by Molly Audiss

Matthew 7:1  “Judge not that ye be not judged.”

Ah, yes, you are in the midst of a heated discussion (an argument), and you pull out one of the classic “fight phrases”-  “Well, I can’t read your mind, you know!”  There are many variations to this classic jab, some of which may be: “I’m not a mind reader!” or “Do you expect me to read your mind?” or “So now I’m supposed to read your mind!”  If you’re honest, you will admit that, at some point in time, you have probably said this to someone, in a very sarcastic tone of voice.  For you really good Christians, maybe you didn’t say it out loud; you just thought it.  Whatever the case may be, when we become defensive, we love to stand on the fact that we cannot possibly know what someone else is thinking.

The odd thing is that, most of the time (except when claiming innocence in a debate) we do act as if we can read people’s minds.  This is the hypocritical side of human nature.  We spend much of our time assuming that we know what others are thinking and why they are acting the way they act.  Sadly, almost every time we judge someone else’s motives or actions, we get it wrong.  We really should remind ourselves often that we are not mind readers, and we do not know why people are the way they are.

Yesterday I was in the checkout line at the grocery store.  I watched the cashier as she was serving the customer in front of me.  As another employee at the store walked by, the cashier motioned him over, and pointed at something with which she wanted help.  She never even spoke to the man; she simply pointed.  No “please” or “thanks” or anything.  Then, as the customer in front of me finished, paid, and walked off, the cashier never once spoke to the lady.  Well, by this time I was dreading having to face this rude cashier.  I could tell that she had a bad attitude.  She probably thought that she was too high and mighty to be nice to people.  The nerve of this girl!  How did she get this job, anyway!  These lovely Christian thoughts were racing through my mind as I smiled at the cashier and said “hello.”  Of course, she didn’t speak to me-just like I thought.  As she scanned my groceries, I took a closer look at her.  I could tell that her jaw seemed swollen.  A new thought hit me, and I asked, “Did you just get your wisdom teeth out?”  She looked at me with sad eyes and, painfully murmured, “I need to get them out.”  She could barely move her lips.  Wow!  What a difference a little knowledge brings to a situation.  This girl was not speaking to people because it was too painful to talk; yet, here she was at work.  Boy, did I feel badly about my assumptions!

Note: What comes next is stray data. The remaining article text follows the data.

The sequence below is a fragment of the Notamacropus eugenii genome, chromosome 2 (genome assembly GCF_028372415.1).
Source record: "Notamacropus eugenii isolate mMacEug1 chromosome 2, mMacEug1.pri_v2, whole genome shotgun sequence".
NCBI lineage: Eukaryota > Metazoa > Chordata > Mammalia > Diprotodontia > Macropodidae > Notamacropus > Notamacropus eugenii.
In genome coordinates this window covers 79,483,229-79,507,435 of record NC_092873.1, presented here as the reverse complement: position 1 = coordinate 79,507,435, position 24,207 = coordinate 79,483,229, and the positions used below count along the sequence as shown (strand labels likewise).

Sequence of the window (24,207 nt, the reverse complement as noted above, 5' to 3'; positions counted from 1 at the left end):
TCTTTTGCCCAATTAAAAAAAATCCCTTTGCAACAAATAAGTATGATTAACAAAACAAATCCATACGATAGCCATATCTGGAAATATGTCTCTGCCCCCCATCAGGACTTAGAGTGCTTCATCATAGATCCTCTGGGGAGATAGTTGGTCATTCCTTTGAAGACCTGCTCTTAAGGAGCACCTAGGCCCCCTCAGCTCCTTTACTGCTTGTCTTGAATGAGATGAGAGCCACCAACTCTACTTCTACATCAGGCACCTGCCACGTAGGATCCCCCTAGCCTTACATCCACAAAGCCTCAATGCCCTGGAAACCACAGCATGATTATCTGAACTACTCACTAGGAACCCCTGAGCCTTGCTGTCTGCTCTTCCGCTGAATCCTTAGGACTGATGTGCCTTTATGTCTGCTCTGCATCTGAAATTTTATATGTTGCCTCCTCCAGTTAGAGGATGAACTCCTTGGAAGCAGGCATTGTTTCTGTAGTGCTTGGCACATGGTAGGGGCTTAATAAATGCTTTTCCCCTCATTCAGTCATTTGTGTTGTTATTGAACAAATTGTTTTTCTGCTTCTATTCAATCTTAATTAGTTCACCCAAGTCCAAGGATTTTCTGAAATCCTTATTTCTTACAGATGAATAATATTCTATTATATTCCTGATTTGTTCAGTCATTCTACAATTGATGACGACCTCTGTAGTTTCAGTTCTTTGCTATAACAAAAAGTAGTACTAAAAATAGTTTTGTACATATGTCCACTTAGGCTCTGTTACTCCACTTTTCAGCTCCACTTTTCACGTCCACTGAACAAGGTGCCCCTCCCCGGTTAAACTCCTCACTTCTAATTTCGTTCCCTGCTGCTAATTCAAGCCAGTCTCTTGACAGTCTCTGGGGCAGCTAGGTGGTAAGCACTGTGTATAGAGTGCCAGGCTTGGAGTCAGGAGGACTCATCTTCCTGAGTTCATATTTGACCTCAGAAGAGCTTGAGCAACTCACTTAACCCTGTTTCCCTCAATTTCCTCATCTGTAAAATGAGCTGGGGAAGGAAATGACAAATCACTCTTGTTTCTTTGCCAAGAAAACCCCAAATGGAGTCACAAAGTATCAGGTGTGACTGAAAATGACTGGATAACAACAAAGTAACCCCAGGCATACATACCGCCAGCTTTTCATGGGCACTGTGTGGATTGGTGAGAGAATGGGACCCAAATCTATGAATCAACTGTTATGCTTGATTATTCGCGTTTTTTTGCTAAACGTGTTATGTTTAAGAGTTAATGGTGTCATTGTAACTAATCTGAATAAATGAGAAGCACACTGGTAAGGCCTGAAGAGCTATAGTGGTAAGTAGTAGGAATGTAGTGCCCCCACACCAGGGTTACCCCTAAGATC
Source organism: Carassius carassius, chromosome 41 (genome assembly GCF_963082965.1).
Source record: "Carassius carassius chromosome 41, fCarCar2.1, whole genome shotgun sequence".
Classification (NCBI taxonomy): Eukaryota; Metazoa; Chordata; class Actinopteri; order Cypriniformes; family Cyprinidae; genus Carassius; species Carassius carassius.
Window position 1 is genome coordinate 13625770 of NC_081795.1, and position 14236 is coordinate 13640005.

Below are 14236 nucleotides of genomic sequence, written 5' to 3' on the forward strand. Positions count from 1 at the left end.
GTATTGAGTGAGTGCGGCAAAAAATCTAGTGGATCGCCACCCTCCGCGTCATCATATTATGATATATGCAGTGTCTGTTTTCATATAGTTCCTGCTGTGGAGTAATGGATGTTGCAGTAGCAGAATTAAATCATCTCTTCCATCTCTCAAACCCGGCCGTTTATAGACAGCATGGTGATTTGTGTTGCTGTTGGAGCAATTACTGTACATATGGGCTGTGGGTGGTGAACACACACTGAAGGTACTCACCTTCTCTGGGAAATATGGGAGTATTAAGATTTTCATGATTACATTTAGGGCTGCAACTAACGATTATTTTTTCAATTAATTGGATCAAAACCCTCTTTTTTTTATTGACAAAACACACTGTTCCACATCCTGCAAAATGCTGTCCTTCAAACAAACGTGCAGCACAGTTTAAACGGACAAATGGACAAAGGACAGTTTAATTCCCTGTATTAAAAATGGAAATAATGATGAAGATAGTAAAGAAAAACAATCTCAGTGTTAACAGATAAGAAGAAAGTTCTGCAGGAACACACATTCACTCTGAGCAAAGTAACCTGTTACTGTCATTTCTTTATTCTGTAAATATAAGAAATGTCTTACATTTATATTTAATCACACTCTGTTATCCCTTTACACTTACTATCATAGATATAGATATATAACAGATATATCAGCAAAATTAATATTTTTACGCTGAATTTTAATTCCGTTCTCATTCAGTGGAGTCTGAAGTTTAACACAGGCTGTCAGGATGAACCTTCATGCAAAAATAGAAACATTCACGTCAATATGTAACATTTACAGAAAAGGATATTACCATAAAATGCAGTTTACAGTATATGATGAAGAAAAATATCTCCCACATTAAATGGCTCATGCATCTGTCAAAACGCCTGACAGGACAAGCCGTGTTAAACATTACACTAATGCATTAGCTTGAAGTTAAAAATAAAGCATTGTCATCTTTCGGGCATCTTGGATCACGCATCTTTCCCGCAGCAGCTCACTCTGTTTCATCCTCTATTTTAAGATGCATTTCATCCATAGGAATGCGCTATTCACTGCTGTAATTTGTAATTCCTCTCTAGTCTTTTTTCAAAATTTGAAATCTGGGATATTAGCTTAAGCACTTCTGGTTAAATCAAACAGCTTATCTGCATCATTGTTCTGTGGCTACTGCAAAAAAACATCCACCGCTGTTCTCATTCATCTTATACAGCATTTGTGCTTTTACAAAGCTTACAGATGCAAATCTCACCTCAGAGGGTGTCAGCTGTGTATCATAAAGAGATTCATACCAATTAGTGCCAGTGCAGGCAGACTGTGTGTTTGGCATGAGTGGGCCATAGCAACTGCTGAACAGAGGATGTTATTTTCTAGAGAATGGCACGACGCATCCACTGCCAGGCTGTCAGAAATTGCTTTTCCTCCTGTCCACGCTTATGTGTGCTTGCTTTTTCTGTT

How many times have we judged the way people are acting, and we’ve been so wrong!  Unfortunately, most times we never do get the right information, and we spend our life with false impressions of others.  We so easily categorize people.  If a thin, beautiful woman crosses our path, well, she is probably a snob.  She probably thinks she is better than everybody. But she may be a very nice person, possibly a future friend, if we gave her the chance.  If we say “hello” to someone, and they do not respond- well, they are extremely rude.  It couldn’t be that they are very shy, or that they did not hear us, or that they have a heavy burden and are not tuned into the world at the moment.

My first year of teaching, I sat with my homeroom in high school chapel.  There was one boy who always fell asleep in chapel.  I mean every time, without fail.  I immediately pegged him as rebellious and unspiritual.  Finally I approached him about his behavior.  “I’m sorry,” he said to me in a very humble way, “I pay my way through school by bagging groceries.  Sometimes I don’t get home until after midnight.  This past week, a gang drove by at night and shot a bullet through our living room window.  I guess I haven’t been able to sleep much since.” Whoa!  That is not what I was expecting.  I learned right off the bat that much more goes on in a teenager’s life than what we think.  I am so glad that I had that experience my first year of teaching.  It really taught me to look deeper inside a teen’s heart.  Look past the sullen face and find out what is going on inside.

I wish that I could say that just one incident changed my thinking once and for all, and I never have had a problem with judging again.  Sadly, the battle for the mind is a life-long struggle.  We must have help from the Holy Spirit on a daily basis.  We are so weak on our own.  But we must keep striving to be like Christ.

Let’s give people the benefit of the doubt.  If they are unkind or rude, try to think about all the things that might be going on in their lives that you know nothing about.  Every person with which you do business in public also has a private life.  Personal problems definitely affect every area of a person’s mind.  Do not judge others.  Always assume that, if your first impression of someone is not a good one, then you probably don’t have enough facts to make a ruling.  Give people a chance.  Ladies, we are not mind readers.  Let’s just encourage everyone.  And, as Bro. Jack Hyles used to say, “Be good to everybody, because everybody is having a tough time.”